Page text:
# Testing stationarity with the ts_adf_test() function in R

rtip
healthyrts
timeseries
Author

Steven P. Sanderson II, MPH

Published

October 17, 2023

# Introduction

Hey there, R enthusiasts! Today, we’re going to dive into the fascinating world of time series analysis using the `ts_adf_test()` function from the `healthyR.ts` R library. If you’re into data, statistics, and R coding, this is a must-know tool for your arsenal.

# What’s the Deal with Augmented Dickey-Fuller?

Before we delve into the `ts_adf_test()` function, let’s understand the concept behind it. The Augmented Dickey-Fuller (ADF) test is a crucial tool in time series analysis. It’s like the Sherlock Holmes of time series data, helping us detect whether a series is stationary or not. Stationarity is a fundamental assumption in time series modeling because many models work best when applied to stationary data.

So, why “Augmented”? Well, it’s an extension of the original Dickey-Fuller test that accounts for more complex relationships within the time series data.

# The `ts_adf_test()` Function

Now, let’s get to the star of the show, the `ts_adf_test()` function. This function is part of the `healthyR.ts` library, and its primary job is to perform the ADF test on a given time series. In R, a time series can be represented as a numeric vector. Here’s the basic syntax:

``ts_adf_test(.x, .k = NULL)``
• `.x` is your time series data, the numeric vector you want to analyze.
• `.k` is an optional parameter that allows you to specify the lag order. If you leave it empty (like `.k = NULL`), don’t worry; the function will calculate it for you based on the number of observations using a clever formula.

# Show Me the Stats!

So, what does `ts_adf_test()` return? It gives you a list object containing two vital pieces of information:

1. Test Statistic: This is the heart of the ADF test. It tells us how strongly our data deviates from being stationary. A more negative value indicates stronger evidence for stationarity.

2. P-Value: This is another critical number. It represents the probability that you’d observe a test statistic as extreme as the one you obtained if the data were not stationary. In simpler terms, a low p-value suggests that your data is likely stationary, while a high p-value implies non-stationarity.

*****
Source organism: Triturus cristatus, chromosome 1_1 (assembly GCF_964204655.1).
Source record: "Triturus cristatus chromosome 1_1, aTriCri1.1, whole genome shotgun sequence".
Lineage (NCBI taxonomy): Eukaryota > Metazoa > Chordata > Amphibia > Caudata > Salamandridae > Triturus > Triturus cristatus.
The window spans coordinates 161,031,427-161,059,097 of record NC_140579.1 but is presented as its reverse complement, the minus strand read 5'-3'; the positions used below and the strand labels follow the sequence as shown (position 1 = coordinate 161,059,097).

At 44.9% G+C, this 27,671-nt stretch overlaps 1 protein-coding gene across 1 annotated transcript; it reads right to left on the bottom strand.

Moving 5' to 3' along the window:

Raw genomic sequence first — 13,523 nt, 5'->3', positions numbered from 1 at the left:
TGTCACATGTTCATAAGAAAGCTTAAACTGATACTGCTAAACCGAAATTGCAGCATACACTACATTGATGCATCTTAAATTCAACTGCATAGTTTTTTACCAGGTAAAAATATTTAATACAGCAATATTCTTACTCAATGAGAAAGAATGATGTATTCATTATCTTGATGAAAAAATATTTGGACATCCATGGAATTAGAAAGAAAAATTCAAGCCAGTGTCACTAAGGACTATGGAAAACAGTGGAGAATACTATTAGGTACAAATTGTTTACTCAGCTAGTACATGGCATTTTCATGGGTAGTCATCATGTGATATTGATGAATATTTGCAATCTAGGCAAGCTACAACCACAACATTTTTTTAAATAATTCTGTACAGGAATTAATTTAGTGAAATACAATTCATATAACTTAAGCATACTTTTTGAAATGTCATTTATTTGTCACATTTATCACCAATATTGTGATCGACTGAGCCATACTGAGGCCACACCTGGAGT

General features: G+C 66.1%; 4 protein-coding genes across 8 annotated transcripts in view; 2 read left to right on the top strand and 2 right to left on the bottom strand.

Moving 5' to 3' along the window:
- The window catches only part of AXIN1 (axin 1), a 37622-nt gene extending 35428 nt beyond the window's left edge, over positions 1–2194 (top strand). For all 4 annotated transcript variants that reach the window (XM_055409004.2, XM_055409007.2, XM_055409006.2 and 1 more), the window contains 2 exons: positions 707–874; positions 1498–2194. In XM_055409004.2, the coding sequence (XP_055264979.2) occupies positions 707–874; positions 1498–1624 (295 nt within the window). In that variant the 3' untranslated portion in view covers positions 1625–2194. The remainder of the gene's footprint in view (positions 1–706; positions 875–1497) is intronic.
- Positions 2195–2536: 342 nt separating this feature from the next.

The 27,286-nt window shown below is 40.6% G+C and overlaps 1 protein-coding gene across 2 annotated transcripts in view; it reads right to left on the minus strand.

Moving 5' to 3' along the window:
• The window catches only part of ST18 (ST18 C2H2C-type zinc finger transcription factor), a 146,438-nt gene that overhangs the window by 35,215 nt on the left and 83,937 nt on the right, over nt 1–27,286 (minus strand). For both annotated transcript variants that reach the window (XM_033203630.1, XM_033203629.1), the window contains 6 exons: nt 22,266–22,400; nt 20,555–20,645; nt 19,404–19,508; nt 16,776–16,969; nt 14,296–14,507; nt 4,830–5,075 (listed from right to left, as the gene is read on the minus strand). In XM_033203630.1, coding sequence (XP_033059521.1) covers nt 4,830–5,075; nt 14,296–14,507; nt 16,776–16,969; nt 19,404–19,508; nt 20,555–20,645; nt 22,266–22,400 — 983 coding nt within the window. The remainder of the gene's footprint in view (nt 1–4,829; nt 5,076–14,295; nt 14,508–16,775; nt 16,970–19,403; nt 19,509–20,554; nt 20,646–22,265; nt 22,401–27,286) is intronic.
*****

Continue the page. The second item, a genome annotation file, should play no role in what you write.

# Let’s Get Practical

Enough theory! Let’s see some action with a couple of examples. Say we have the `AirPassengers` and `BJsales` datasets, and we want to check their stationarity:

``````library(healthyR.ts)

``AirPassengers ADF Test Result:``
``print(result_air)``
``````\$test_stat
[1] -7.318571

\$p_value
[1] 0.01``````
``````# ADF test for BJsales
``````
``print(result_bj)``
``````\$test_stat
[1] -2.110919

\$p_value
[1] 0.5301832``````

In the `AirPassengers` example, we get a test statistic of -7.318571 and a p-value of 0.01. This suggests strong evidence for stationarity in this dataset.

However, for `BJsales`, we get a test statistic of -2.110919 and a p-value of 0.5301832. The higher p-value here indicates that the data is less likely to be stationary.

Now let’s see what happens when we change the lags of the series by one period.

``ts_adf_test(AirPassengers, 1)``
``````\$test_stat
[1] -7.652287

\$p_value
[1] 0.01``````
``ts_adf_test(BJsales, 1)``
``````\$test_stat
[1] -1.316414

\$p_value
[1] 0.8611925``````

# Conclusion

The `ts_adf_test()` function in the `healthyR.ts` library is a valuable tool for any data scientist or R coder working with time series data. It helps you determine whether your data is stationary, a crucial step in building reliable time series models.

So, the next time you’re faced with a time series dataset, remember to call on your trusty companion, `ts_adf_test()`, to solve the mystery of stationarity. Happy coding, R enthusiasts!